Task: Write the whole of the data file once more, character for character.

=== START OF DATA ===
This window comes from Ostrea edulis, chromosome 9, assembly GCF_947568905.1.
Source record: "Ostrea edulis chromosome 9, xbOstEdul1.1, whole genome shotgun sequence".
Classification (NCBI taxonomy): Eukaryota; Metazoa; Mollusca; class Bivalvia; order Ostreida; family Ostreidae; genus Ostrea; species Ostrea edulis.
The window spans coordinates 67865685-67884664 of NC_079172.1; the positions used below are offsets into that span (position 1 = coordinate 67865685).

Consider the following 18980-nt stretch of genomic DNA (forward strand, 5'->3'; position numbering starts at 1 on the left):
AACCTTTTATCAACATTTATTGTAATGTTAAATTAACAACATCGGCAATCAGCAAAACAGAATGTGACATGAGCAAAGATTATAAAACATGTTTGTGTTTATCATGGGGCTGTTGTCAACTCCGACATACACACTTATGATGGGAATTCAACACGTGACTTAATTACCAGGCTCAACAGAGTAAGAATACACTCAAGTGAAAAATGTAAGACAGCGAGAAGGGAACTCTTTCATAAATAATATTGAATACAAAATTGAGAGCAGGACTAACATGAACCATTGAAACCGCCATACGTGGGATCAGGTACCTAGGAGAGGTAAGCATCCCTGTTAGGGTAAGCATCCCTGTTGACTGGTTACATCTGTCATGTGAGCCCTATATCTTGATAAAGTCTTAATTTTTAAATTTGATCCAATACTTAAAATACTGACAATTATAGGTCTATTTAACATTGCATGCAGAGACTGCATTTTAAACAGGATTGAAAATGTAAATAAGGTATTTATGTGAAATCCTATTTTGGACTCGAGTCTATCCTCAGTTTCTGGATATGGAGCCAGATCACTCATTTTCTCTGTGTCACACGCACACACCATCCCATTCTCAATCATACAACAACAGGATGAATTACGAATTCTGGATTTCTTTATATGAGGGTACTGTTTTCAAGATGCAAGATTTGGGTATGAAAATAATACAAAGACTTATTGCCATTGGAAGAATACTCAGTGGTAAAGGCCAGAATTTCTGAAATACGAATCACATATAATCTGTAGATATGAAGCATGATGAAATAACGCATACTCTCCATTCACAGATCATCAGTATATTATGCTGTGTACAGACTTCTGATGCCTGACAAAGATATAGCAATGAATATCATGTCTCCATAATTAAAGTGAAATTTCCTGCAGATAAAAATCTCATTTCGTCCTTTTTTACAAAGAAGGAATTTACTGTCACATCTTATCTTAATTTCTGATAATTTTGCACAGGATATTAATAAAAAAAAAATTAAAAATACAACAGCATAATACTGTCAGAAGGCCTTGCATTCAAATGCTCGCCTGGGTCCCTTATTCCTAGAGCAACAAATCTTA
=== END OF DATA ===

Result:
This window comes from Ostrea edulis, chromosome 9, assembly GCF_947568905.1.
Source record: "Ostrea edulis chromosome 9, xbOstEdul1.1, whole genome shotgun sequence".
Classification (NCBI taxonomy): Eukaryota; Metazoa; Mollusca; class Bivalvia; order Ostreida; family Ostreidae; genus Ostrea; species Ostrea edulis.
The window spans coordinates 67865685-67884664 of NC_079172.1; the positions used below are offsets into that span (position 1 = coordinate 67865685).

Consider the following 18980-nt stretch of genomic DNA (forward strand, 5'->3'; position numbering starts at 1 on the left):
AACCTTTTATCAACATTTATTGTAATGTTAAATTAACAACATCGGCAATCAGCAAAACAGAATGTGACATGAGCAAAGATTATAAAACATGTTTGTGTTTATCATGGGGCTGTTGTCAACTCCGACATACACACTTATGATGGGAATTCAACACGTGACTTAATTACCAGGCTCAACAGAGTAAGAATACACTCAAGTGAAAAATGTAAGACAGCGAGAAGGGAACTCTTTCATAAATAATATTGAATACAAAATTGAGAGCAGGACTAACATGAACCATTGAAACCGCCATACGTGGGATCAGGTACCTAGGAGAGGTAAGCATCCCTGTTAGGGTAAGCATCCCTGTTGACTGGTTACATCTGTCATGTGAGCCCTATATCTTGATAAAGTCTTAATTTTTAAATTTGATCCAATACTTAAAATACTGACAATTATAGGTCTATTTAACATTGCATGCAGAGACTGCATTTTAAACAGGATTGAAAATGTAAATAAGGTATTTATGTGAAATCCTATTTTGGACTCGAGTCTATCCTCAGTTTCTGGATATGGAGCCAGATCACTCATTTTCTCTGTGTCACACGCACACACCATCCCATTCTCAATCATACAACAACAGGATGAATTACGAATTCTGGATTTCTTTATATGAGGGTACTGTTTTCAAGATGCAAGATTTGGGTATGAAAATAATACAAAGACTTATTGCCATTGGAAGAATACTCAGTGGTAAAGGCCAGAATTTCTGAAATACGAATCACATATAATCTGTAGATATGAAGCATGATGAAATAACGCATACTCTCCATTCACAGATCATCAGTATATTATGCTGTGTACAGACTTCTGATGCCTGACAAAGATATAGCAATGAATATCATGTCTCCATAATTAAAGTGAAATTTCCTGCAGATAAAAATCTCATTTCGTCCTTTTTTACAAAGAAGGAATTTACTGTCACATCTTATCTTAATTTCTGATAATTTTGCACAGGATATTAATAAAAAAAAAATTAAAAATACAACAGCATAATACTGTCAGAAGGCCTTGCATTCAAATGCTCGCCTGGGTCCCTTATTCCTAGAGCAACAAATCTTA